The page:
Monthly Archive: April 2014



Submitted by Chris Moss CPA

You may have heard, Dave Camp(R-MI) Chairman House Ways and Means has come up with the Tax Reform Act of 2014, a massive rewrite of the US Tax Code of 1986. I just finished reading the 194 page Discussion Draft and this is truly a massive revision if not entirely new tax code worthy of comparison to the Reagan reforms over 25 years ago. There are a lot of repeals and a lot of surprises. There is a lot of changes that are good and some that perhaps are not so good. While I don’t think this Tax Reform Act of 2014 is going to become law in its current form anytime soon, just in case, I better tell you just a little about what lies ahead for us all.

The big Surprise for me? Like kind tax free exchanges under Section 1031 would be repealed under Title III Sec. 3133 of the Act. (Page 80). Congressman Camp gives two reasons for this:

1.The like-kind exchange rules currently allow taxpayers to defer tax on the built-in gains in property by exchanging it for similar property. With multiple exchanges, gains essentially may be deferred for decades, and ultimately escape taxation entirely if the property’s basis is stepped up to its fair market value upon the death of the owner.

2.The current rules have no precise definition of “like-kind,” which often leads to controversy with the IRS and provides significant opportunities for abuse

I guess in the back of my mind, I always thought that a non-simultaneous tax deferred exchange or Starker exchange was too good to be true. See: Starker v. United States, 602 F.2d 1341 Perhaps it was too good to be true. But the US Tax Court is as much to blame for its mind boggling logic as the IRS in promulgating an insanely complex set of treasury regulations that defy any rational explanation. What will happen with the repeal of tax free exchanges?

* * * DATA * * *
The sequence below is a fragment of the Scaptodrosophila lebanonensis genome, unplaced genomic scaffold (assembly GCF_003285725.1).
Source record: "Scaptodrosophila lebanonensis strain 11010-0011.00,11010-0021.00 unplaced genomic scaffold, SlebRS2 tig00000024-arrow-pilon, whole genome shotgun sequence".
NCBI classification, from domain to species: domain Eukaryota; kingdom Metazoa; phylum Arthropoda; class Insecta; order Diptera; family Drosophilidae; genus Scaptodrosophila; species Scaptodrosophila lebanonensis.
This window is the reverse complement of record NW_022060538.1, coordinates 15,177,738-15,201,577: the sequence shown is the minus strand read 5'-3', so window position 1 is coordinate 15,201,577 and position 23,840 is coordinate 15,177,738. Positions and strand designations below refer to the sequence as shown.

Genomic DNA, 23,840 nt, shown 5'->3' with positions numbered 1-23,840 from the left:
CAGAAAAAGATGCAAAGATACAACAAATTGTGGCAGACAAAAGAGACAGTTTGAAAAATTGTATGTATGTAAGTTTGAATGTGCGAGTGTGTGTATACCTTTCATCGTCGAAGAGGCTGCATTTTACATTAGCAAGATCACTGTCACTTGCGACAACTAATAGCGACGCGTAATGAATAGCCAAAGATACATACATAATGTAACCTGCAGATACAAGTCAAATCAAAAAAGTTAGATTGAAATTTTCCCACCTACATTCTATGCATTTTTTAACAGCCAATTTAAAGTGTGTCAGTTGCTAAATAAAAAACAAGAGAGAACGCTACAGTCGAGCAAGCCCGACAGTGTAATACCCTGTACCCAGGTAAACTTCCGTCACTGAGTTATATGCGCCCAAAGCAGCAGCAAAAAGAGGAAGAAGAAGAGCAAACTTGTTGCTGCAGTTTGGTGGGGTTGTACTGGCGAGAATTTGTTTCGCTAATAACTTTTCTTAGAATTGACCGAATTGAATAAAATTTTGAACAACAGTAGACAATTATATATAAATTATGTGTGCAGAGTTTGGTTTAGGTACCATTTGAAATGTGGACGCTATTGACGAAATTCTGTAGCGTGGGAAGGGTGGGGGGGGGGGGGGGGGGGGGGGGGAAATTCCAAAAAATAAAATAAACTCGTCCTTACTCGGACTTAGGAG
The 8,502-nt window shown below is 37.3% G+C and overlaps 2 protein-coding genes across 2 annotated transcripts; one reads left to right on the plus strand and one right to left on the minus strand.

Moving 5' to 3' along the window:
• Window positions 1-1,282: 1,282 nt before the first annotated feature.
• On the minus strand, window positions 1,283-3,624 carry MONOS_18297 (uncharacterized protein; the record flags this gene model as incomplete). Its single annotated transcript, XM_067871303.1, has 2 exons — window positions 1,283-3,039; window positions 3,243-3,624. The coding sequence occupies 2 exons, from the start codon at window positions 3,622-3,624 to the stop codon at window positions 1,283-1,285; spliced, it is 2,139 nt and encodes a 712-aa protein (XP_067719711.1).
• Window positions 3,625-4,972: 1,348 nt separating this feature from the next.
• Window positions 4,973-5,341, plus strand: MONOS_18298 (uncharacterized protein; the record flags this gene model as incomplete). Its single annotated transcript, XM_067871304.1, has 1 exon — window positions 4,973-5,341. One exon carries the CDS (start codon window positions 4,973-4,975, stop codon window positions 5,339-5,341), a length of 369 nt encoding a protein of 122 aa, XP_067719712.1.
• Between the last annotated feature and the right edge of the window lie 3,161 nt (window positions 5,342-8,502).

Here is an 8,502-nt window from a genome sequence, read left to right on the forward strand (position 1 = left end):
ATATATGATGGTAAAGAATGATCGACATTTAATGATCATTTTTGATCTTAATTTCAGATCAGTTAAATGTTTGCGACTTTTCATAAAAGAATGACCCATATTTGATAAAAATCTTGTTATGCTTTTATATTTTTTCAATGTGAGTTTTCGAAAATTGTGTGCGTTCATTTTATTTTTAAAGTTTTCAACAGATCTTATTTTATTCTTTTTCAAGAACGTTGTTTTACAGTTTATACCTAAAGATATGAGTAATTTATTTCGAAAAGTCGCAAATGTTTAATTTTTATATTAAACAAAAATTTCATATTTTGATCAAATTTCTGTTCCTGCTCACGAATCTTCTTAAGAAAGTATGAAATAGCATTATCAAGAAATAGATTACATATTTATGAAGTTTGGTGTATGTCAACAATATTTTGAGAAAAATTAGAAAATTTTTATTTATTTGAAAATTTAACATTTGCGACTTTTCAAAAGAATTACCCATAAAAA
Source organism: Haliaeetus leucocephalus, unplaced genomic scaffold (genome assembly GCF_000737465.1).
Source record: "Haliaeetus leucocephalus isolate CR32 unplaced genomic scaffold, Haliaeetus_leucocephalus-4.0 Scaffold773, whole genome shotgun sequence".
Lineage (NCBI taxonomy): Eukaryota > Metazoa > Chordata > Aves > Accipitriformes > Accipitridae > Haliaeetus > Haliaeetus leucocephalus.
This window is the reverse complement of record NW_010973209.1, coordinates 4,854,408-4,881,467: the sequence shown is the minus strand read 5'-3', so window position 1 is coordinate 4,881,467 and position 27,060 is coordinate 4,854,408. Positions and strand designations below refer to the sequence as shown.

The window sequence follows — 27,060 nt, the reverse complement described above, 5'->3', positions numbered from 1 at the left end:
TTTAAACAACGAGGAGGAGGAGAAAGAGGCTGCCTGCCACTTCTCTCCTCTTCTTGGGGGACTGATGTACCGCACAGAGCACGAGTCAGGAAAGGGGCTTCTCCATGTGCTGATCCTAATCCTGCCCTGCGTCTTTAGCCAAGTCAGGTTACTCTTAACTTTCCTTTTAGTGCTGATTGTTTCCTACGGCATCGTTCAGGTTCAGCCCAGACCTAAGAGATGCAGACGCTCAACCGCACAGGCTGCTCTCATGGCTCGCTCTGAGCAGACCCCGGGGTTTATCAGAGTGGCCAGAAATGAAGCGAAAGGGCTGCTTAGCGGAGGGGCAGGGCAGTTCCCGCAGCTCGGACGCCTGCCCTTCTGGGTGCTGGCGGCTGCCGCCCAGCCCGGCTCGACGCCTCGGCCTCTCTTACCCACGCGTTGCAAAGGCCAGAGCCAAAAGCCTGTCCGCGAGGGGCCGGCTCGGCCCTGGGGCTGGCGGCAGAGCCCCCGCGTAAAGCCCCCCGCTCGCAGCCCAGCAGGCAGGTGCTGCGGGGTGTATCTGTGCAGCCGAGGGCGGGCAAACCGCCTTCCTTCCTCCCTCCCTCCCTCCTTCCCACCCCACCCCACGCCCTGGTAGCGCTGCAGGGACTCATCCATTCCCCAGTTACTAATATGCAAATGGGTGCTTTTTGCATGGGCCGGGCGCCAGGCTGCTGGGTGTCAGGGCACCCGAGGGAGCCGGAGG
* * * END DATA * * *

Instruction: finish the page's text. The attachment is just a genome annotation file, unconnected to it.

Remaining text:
It’s my guess that there is a vast huge amount of real estate that is owned by hedge funds and the super-rich with a very low if not zero basis right now that has been consistently Starker exchanged for income producing property such as rentals both residential and commercial over the last thirty years. If my guess is right a new industry of qualified intermediaries and real estate professionals creatively and regularly come up with new tax free deals to sell to their customers, creating a very large market and turnover for high end commercially leased property as well as residential condominiums, hotels and substantial other real estate in the United States. Perhaps this market is pumping Trillions of dollars in our economy. Seems like this whole industry is worth keeping. Perhaps we don’t allow a step up basis on death instead of repealing Section 1031? Isn’t that a lot better than creating a massive decline in real estate values as thousands of Starker investors try to unwind their deals.

Smaller proposed provisions to be eliminated and repealed that surprised me:
First, new Section 1402 (page 30) Mortgage Interest now would be limited to $500,000 of debt. Congress claims they are simply encouraging Americans to contribute more equity to their homes and less debt. This sounds good on the surface, But deeper down into the core of this proposed so called “tax reform” are large savings and investment accounts belonging to very wealthy taxpayers just waiting to take advantage of this new provision in the IRS Code of 2014. I will bet you all that money like this was mostly inherited. But for most middle class American working W2 wage earners, any money they try to save and any kind of cash they try build up outside of a 401K is taxed very heavily. So I can just imagine thousands of taxpayers who have spent most of our lives leveraging out real estate purchases with 20% down or even less back in the day will be totally disenfranchised with $500k debt limit. Let’s take an example to bring this home to all of us: Better situation wealthier folks who have the cash-perhaps inherited years earlier- put 50% down or $500 on a home for $1million. I don’t know about you all but I don’t have $500k sitting in a savings account waiting around for a down payment on a home. For Congress to encourage Americans to put 50% down or more without a corresponding incentive to save sends the wrong message to American workers and seems like a no go from the get go.

Finally, second and third: Medical expense would not be deductible at all under the new Section 1409 (page 36) and neither would be alimony be deductible under the proposed Section 1411. (page 37). Why? The proposal draft doesn’t say. (Hey I’m not making this up take a look for yourself.) Perhaps you have had enough? But just so you know, I have a work around for all this. Stay married, healthy, live in a small home, make less money, and don’t exchange anything for a while. End of story.

Until next month, kindest regards from Chris Moss CPA